Why was "tantrum" trending last week?


[wohd] /woʊd/
a European plant, Isatis tinctoria, of the mustard family, formerly cultivated for a blue dye extracted from its leaves.
the dye extracted from this plant.
before 1000; Middle English wode, Old English wād (cognate with German Waid); akin to French guède, Medieval Latin waizda < Germanic Unabridged
Based on the Random House Dictionary, © Random House, Inc. 2015.
Cite This Source
Examples from the web for woad
  • Spring herbicide applications were more effective for dyer's woad control compared to fall applications.
  • If you want to conserve water, be concerned about tamarisk and dyer's woad.
British Dictionary definitions for woad


a European plant, Isatis tinctoria, formerly cultivated for its leaves, which yield a blue dye: family Brassicaceae (crucifers) See also dyer's-weed, dyer's rocket
the dye obtained from this plant, used esp by the ancient Britons, as a body dye
Word Origin
Old English wād; related to Old High German weit; Middle Dutch wēd, Latin vitrum
Collins English Dictionary - Complete & Unabridged 2012 Digital Edition
© William Collins Sons & Co. Ltd. 1979, 1986 © HarperCollins
Publishers 1998, 2000, 2003, 2005, 2006, 2007, 2009, 2012
Cite This Source
Word Origin and History for woad

Old English wad, from Proto-Germanic *waido- (cf. Danish vaid, Old Frisian wed, Middle Dutch wede, Dutch wede, Old High German weit, German Waid "woad"), probably cognate with Latin vitrium "glass" (see vitreous). Old type of blue dye processed from plant leaves, since superseded by indigo. French guède, Italian guado are Germanic loan-words.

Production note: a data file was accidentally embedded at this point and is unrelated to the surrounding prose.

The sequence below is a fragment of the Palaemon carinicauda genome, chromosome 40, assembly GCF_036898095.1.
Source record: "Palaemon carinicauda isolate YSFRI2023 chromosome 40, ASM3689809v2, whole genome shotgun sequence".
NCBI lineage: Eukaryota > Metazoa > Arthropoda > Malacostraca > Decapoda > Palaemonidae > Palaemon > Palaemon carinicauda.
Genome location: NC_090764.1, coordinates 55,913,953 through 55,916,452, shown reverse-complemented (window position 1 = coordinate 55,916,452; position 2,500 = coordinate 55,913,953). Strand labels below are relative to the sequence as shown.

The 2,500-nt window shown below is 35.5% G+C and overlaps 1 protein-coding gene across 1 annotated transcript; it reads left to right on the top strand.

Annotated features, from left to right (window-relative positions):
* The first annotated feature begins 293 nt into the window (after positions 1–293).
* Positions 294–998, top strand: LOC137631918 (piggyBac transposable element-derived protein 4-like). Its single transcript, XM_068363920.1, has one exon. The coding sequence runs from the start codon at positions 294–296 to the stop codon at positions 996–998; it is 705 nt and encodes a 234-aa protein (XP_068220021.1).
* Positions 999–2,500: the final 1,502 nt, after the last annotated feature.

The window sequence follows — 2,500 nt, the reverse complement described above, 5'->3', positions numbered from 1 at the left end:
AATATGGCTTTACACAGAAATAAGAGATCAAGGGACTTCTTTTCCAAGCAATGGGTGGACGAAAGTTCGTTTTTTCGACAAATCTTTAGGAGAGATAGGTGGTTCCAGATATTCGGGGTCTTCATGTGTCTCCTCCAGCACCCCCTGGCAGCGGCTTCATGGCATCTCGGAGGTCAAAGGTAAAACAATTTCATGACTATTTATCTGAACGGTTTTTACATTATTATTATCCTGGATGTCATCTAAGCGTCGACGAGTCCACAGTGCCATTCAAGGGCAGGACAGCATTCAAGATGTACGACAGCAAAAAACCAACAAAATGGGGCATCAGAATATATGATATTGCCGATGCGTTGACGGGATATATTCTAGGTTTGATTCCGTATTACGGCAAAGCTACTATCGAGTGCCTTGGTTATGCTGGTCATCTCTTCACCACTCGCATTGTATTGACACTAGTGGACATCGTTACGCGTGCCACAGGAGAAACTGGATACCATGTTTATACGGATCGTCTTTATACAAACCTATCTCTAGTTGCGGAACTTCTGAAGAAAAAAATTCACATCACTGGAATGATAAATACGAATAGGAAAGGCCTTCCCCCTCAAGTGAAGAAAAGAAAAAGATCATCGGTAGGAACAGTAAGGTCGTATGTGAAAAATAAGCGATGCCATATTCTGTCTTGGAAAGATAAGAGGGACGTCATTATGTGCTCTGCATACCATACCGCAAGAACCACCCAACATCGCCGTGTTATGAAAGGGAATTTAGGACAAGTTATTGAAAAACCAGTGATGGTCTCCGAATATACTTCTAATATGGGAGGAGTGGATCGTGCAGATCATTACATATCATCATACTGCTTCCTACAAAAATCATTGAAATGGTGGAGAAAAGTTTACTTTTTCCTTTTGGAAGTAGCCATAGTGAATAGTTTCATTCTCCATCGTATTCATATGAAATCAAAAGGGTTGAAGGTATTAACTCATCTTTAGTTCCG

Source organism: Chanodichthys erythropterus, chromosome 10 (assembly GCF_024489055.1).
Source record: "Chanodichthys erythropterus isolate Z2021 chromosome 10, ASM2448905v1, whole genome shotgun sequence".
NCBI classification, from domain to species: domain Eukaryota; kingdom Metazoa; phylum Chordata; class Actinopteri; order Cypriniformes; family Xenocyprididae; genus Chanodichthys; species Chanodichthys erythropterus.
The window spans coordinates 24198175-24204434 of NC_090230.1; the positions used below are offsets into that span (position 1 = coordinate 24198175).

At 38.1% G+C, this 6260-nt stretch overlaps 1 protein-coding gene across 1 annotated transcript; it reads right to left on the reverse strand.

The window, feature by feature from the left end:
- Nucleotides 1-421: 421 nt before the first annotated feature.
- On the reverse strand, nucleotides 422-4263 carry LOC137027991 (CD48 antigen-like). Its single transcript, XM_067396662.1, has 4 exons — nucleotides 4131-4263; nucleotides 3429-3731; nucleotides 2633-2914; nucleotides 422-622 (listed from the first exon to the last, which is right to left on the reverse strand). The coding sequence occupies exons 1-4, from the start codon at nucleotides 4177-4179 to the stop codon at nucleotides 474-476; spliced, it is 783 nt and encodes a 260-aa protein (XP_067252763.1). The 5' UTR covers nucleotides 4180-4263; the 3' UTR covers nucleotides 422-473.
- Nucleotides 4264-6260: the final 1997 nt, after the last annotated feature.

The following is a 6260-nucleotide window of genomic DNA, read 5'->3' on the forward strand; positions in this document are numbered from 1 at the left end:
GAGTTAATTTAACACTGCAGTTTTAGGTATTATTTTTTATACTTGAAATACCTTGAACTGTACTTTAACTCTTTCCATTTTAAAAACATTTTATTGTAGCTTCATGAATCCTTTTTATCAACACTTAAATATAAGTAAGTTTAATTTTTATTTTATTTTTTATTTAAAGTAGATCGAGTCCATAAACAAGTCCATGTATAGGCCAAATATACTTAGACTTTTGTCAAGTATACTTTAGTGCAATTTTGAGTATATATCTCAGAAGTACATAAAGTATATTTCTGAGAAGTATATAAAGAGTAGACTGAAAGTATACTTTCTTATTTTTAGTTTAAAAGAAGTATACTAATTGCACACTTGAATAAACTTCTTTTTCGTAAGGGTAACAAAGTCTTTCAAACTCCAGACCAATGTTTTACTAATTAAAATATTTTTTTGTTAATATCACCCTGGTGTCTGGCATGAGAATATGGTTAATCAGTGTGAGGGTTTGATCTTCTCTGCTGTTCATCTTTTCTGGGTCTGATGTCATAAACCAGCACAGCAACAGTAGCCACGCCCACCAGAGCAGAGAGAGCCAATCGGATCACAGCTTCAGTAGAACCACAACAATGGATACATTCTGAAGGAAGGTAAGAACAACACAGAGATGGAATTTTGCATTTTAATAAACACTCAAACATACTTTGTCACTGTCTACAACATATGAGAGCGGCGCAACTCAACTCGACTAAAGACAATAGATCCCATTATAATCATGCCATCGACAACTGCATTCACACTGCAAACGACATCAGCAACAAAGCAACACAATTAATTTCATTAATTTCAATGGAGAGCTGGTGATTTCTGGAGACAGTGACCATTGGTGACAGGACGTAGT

Online Etymology Dictionary, © 2010 Douglas Harper
Cite This Source
Encyclopedia Article for woad

(Isatis tinctoria), biennial or perennial herb, in a genus of about 80 species in the mustard family (Brassicaceae), formerly grown as a source of the blue dye indigo and now sometimes cultivated for its small, four-petalled yellow flowers. It is a summer-flowering native of Eurasia, now naturalized in southeastern North America. Woad reaches 90 cm (3 feet) and produces clusters of dangling, winged, oval, single-seeded fruits. The hairy stem leaves have arrow-shaped bases; the long basal leaves are downy and lance shaped. The ground and dried leaves, when wetted and fermented, produce indigotin.

Learn more about woad with a free trial on
Encyclopedia Britannica, 2008. Encyclopedia Britannica Online.
Cite This Source

Word of the Day

Difficulty index for woad

Some English speakers likely know this word

Word Value for woad

Scrabble Words With Friends

Nearby words for woad